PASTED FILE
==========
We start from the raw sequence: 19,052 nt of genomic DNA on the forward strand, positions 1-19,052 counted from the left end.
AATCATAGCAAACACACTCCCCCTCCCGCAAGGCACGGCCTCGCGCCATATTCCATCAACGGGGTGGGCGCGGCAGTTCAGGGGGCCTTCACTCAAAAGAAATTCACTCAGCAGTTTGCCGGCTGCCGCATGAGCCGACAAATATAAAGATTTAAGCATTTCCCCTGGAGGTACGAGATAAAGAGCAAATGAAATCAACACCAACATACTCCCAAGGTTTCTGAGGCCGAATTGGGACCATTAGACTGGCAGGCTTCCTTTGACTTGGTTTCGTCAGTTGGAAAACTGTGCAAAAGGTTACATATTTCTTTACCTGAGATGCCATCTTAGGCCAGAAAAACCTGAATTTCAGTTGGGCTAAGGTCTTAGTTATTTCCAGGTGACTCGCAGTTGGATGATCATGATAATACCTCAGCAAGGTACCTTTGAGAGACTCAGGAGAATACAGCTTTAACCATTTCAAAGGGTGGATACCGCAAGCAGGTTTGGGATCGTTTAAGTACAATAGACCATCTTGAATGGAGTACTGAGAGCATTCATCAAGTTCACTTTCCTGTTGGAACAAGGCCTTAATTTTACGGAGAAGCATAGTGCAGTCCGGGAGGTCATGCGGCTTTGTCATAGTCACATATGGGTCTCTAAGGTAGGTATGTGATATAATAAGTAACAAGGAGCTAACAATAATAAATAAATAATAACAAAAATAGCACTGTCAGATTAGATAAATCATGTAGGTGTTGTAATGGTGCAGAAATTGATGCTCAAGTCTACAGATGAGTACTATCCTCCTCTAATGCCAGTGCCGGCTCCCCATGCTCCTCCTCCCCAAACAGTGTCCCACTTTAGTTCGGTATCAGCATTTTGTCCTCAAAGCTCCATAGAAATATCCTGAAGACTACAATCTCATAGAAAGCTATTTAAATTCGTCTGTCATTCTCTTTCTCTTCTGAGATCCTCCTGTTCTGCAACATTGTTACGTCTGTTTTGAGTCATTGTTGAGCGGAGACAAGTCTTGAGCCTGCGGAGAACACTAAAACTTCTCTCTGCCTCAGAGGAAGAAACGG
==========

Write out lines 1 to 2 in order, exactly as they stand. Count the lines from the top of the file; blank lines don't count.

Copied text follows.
We start from the raw sequence: 19,052 nt of genomic DNA on the forward strand, positions 1-19,052 counted from the left end.
AATCATAGCAAACACACTCCCCCTCCCGCAAGGCACGGCCTCGCGCCATATTCCATCAACGGGGTGGGCGCGGCAGTTCAGGGGGCCTTCACTCAAAAGAAATTCACTCAGCAGTTTGCCGGCTGCCGCATGAGCCGACAAATATAAAGATTTAAGCATTTCCCCTGGAGGTACGAGATAAAGAGCAAATGAAATCAACACCAACATACTCCCAAGGTTTCTGAGGCCGAATTGGGACCATTAGACTGGCAGGCTTCCTTTGACTTGGTTTCGTCAGTTGGAAAACTGTGCAAAAGGTTACATATTTCTTTACCTGAGATGCCATCTTAGGCCAGAAAAACCTGAATTTCAGTTGGGCTAAGGTCTTAGTTATTTCCAGGTGACTCGCAGTTGGATGATCATGATAATACCTCAGCAAGGTACCTTTGAGAGACTCAGGAGAATACAGCTTTAACCATTTCAAAGGGTGGATACCGCAAGCAGGTTTGGGATCGTTTAAGTACAATAGACCATCTTGAATGGAGTACTGAGAGCATTCATCAAGTTCACTTTCCTGTTGGAACAAGGCCTTAATTTTACGGAGAAGCATAGTGCAGTCCGGGAGGTCATGCGGCTTTGTCATAGTCACATATGGGTCTCTAAGGTAGGTATGTGATATAATAAGTAACAAGGAGCTAACAATAATAAATAAATAATAACAAAAATAGCACTGTCAGATTAGATAAATCATGTAGGTGTTGTAATGGTGCAGAAATTGATGCTCAAGTCTACAGATGAGTACTATCCTCCTCTAATGCCAGTGCCGGCTCCCCATGCTCCTCCTCCCCAAACAGTGTCCCACTTTAGTTCGGTATCAGCATTTTGTCCTCAAAGCTCCATAGAAATATCCTGAAGACTACAATCTCATAGAAAGCTATTTAAATTCGTCTGTCATTCTCTTTCTCTTCTGAGATCCTCCTGTTCTGCAACATTGTTACGTCTGTTTTGAGTCATTGTTGAGCGGAGACAAGTCTTGAGCCTGCGGAGAACACTAAAACTTCTCTCTGCCTCAGAGGAAGAAACGG